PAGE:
The Context and Development of Irish Literature:
History, Poetry, Landscape

Chapter Four:  From Home Rule to Civil War:  Ireland in the Early 20th Century, page three

Yet even among the Nationalists, there was division. The older leaders felt that gradual parliamentary rulings would bring about some sort of Home Rule for Ireland, probably in a kind of commonwealth relationship to England, similar to that of Canada. But the younger members, remembering with bitterness the fall of Parnell and distrusting political policy, demanded a full split from England. This group, termed Separatists, saw England’s engagement in World War I as their best opportunity for seizing power and forcing England to release its hold on Ireland. These younger members determined that a bold and dramatic armed uprising would mobilize the population and perhaps lead to an overthrow of British rule.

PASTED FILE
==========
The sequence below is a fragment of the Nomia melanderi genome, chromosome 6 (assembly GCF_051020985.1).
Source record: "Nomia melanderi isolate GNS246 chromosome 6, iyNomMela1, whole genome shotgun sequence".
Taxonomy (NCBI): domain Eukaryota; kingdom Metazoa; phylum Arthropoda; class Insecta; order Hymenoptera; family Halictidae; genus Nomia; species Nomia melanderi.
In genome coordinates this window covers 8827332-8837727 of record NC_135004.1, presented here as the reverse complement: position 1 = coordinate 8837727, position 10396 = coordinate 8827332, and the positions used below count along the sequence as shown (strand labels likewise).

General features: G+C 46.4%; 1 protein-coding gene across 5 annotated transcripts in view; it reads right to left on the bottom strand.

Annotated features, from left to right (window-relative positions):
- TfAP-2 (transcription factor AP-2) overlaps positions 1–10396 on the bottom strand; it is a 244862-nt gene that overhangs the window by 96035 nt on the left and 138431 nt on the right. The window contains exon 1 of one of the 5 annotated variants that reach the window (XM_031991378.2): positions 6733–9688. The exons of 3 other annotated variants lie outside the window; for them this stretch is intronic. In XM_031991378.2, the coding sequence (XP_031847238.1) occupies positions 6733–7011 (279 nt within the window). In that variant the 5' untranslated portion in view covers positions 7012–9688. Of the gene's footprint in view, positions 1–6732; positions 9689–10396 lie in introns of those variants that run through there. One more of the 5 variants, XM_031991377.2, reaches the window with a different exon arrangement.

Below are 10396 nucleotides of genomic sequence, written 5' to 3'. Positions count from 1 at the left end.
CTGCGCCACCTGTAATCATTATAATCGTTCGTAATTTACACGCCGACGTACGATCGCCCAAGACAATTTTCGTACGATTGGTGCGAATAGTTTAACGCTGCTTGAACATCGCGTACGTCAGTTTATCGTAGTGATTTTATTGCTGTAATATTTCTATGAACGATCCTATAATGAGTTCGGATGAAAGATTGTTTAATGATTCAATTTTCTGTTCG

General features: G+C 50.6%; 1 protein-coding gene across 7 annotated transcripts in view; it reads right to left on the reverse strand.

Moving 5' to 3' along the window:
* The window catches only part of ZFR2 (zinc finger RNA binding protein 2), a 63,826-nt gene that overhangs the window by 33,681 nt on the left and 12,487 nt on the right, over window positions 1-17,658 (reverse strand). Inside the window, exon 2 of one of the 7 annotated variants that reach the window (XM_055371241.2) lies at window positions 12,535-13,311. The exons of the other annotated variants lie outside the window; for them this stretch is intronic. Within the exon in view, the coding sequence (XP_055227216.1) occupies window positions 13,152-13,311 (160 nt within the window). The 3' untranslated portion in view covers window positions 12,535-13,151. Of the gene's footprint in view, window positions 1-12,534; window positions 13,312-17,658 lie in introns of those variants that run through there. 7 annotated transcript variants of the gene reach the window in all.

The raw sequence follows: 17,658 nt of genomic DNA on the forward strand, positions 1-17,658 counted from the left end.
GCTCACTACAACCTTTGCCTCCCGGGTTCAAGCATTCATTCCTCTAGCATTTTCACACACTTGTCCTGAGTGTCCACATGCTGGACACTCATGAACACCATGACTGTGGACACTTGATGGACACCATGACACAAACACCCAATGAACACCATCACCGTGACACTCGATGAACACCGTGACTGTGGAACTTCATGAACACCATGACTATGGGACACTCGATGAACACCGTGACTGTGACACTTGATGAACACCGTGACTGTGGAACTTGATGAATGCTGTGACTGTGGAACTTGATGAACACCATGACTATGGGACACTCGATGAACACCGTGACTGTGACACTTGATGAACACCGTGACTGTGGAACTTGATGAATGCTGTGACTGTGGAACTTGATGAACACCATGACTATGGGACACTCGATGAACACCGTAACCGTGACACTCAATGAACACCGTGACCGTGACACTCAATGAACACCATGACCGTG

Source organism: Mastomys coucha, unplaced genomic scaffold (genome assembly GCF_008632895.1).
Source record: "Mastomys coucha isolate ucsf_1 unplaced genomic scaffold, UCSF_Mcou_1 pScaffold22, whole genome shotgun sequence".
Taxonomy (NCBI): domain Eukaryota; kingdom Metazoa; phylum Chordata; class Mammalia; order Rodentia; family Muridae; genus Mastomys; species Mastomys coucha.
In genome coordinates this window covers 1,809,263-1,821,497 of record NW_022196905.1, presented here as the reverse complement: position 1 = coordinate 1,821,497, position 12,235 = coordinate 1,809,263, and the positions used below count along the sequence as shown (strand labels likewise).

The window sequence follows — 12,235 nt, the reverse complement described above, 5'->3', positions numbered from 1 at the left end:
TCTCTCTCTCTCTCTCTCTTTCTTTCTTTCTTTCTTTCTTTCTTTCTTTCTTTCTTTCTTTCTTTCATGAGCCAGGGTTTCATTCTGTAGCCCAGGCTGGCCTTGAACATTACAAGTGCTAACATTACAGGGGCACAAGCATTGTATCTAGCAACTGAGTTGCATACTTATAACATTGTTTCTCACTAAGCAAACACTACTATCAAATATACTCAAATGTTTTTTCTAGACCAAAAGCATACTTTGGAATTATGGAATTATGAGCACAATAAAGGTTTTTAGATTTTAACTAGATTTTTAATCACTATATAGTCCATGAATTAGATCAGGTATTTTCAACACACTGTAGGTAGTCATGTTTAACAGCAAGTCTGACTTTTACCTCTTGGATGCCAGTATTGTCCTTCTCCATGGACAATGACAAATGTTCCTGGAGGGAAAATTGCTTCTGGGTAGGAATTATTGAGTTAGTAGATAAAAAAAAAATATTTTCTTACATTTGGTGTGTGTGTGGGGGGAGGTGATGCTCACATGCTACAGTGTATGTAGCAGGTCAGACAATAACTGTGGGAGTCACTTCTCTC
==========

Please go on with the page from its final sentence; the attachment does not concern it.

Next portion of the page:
Leaders of the Irish Republican Brotherhood, as well as leaders of the Irish Volunteers, combined with James Connolly's Irish Citizen Army (a militia set up in 1913 to protect striking workers during the major strike and lockout that year), to formulate a daring plan.  They would stage armed attacks in Dublin and other key areas throughout the countryside on Easter Sunday morning of 1916.  Their hope was that the Irish citizens would flock to their banner, and additional uprisings would occur almost spontaneously.  But a crucial shipment of arms, being carried from Germany to the Kerry coast by Sir Roger Casement, was lost, and the Volunteers' leader, Eoin MacNeill, backed out at the last moment, canceling all Volunteer activity for the day of the planned rising.  Nevertheless, the IRB leaders determined to go through with their plan.

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